Across much of the Church throughout the world, this Sunday is known as “Christ the King” Sunday, or “Reign of Christ” Sunday. It is the end of the church year, and as people tend to do as we close the calendar year, the church, on Christ the King Sunday, looks to put the whole of the year’s teachings into a unifying perspective. In some ways, this is a celebration of Christ, the ruler of our lives as disciples. And as disciples, we hold to the promise that Christ has already conquered the powers of the world, was victorious even over death, and has begun his reign while seated at the right hand of God.
With that in mind, we might expect the church to proclaim this through images of Jesus conquering the world in glory, gathering his mighty armies to break down the corrupt powers that dominate the world, and tear down the walls of exclusion that deny people access to the resources of the dominant. We might expect to celebrate a coronation, a grand, glamorous and gaudy spectacle to show the world how powerful our King Jesus really is. And while it is true that King Jesus has risen victorious over death, it is not a crown we proclaim, but a cross, not a sign of power, but an instrument of death. What kind of king is this, we ask? A different kind of king and a different kind of throne.
On Christ the King Sunday, we are reminded that the Jesus movement did not result in a new world order, but ended in failure with the execution of its leader as an insurrectionist. Most scholars suggest Jesus’ active ministry on earth lasted only one year, before the entrenched powers of the time decapitated the movement and scattered its members abroad. His executioners mocked his importance by placing a crown of thorns on his head, and above that, affixing assign with the title “King of the Jews” He was dismissed as a common criminal, crucified with two run of the mill thieves on either side of him. He was left on that hill to die – embarrassed, tortured, miserable, defeated. If this is the face of a king, it must be a different kind of king.
Jesus was divine, fully God, even through his death on the cross. His claim that his kingdom was from another world caused one of the thieves to ridicule Jesus for his failure to use his divinity to save himself. Instead of a kingly show of supernatural powers, Jesus instead used his “throne” to proclaim forgiveness to all who participated in his execution, and to promise of eternal life to the thief who trusted in Christ’s kingly power. A king who would not use his power to save himself, but to save others, must be a different kind of King.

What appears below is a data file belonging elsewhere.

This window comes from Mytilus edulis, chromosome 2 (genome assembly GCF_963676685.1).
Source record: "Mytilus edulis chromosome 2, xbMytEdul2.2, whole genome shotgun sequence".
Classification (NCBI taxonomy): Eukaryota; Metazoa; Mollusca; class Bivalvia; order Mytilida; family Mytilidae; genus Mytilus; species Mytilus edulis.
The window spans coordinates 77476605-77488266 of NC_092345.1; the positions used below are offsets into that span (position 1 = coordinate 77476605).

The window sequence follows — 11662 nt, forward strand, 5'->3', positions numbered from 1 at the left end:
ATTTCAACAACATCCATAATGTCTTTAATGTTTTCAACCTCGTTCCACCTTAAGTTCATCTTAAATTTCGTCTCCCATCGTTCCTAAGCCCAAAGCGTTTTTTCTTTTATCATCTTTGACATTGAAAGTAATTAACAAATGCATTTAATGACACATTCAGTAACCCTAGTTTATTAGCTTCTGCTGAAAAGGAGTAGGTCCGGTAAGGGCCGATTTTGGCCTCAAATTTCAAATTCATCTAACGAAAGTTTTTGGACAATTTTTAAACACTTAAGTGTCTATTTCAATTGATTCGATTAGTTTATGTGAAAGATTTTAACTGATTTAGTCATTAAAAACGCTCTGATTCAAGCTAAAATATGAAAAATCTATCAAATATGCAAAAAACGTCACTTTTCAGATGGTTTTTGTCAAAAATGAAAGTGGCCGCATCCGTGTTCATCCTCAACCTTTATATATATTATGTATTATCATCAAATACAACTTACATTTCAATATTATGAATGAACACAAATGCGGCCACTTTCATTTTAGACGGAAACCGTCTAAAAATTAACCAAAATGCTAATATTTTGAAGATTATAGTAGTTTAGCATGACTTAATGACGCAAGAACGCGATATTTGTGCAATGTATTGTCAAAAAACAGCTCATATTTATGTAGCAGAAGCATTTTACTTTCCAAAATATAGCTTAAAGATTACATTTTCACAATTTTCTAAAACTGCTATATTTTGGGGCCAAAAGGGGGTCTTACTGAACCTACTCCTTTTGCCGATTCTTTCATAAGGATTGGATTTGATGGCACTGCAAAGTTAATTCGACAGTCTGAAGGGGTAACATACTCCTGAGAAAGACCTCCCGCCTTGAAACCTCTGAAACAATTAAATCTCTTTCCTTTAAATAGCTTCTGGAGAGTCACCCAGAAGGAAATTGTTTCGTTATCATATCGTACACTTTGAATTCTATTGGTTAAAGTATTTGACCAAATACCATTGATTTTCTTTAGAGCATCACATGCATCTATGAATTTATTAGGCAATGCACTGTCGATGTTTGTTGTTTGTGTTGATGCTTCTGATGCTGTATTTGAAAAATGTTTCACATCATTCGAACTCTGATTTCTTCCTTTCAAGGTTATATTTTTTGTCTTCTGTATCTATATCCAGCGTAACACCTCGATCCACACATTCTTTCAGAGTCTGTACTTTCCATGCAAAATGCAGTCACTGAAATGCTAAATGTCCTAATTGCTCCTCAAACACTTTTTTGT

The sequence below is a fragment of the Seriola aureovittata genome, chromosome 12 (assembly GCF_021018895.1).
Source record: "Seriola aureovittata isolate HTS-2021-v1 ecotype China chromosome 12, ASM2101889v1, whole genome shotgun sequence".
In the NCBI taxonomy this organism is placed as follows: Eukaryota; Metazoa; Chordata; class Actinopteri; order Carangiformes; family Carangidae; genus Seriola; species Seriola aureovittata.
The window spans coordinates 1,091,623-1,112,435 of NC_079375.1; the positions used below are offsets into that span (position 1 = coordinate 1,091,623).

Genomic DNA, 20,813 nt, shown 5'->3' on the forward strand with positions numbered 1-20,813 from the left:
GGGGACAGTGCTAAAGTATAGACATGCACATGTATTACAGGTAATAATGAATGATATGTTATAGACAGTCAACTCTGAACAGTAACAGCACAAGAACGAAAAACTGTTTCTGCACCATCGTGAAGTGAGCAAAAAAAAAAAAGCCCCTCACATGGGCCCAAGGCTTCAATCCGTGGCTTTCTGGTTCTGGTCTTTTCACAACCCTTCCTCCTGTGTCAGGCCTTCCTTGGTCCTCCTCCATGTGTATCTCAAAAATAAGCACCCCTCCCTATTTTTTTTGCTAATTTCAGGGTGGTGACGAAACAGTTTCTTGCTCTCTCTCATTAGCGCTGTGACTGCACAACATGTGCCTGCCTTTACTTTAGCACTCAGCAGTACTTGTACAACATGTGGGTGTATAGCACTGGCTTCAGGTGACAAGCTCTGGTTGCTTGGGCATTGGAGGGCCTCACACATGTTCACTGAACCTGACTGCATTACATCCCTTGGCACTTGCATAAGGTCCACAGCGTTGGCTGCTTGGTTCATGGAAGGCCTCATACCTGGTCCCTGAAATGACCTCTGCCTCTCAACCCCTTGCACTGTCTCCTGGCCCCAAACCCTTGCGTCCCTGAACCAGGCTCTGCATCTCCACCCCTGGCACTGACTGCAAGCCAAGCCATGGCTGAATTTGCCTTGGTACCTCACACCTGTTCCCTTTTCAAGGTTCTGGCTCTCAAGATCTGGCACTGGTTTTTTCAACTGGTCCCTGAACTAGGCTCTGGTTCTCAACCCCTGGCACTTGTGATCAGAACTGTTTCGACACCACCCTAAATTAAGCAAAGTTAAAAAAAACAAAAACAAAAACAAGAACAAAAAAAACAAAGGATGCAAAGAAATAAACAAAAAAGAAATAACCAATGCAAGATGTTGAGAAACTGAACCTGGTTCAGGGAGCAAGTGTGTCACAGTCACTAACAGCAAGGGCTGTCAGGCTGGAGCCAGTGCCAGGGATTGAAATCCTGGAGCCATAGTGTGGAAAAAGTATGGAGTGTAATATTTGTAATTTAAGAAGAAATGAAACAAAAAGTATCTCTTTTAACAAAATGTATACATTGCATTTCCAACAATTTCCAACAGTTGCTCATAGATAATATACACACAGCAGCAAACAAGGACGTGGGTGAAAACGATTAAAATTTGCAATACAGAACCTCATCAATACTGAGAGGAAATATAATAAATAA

If Jesus is a different kind of king, he must have a different kind of reign. As disciples, we live under the reign of Jesus without holding on to any earthly power to overcome the dominant forces of the world, the forces of death. Instead our power comes from the Jesus whose throne is the cross. Our only power is to offer forgiveness, even to our enemies, and to offer promise, and not judgment to those who know they are guilty. That power is what Jesus died for, and what we now live for, the power of a different kind of king.
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Devotions for the Week of November 20, 2016
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Gustavus Adolphus Lutheran Church (GA) in New York City has been chosen as one of eight internship congregations to participate this year in a church-wide initiative designed to increase our understanding of Holy Scripture and most importantly, to cultivate our engagement with it. In partnership with The Lutheran Theological Seminary at Philadelphia, Vicar John Heidgerd will be working to develop innovative ways to deepen our faith formation and sense of discipleship for the sake of ourselves and our communities.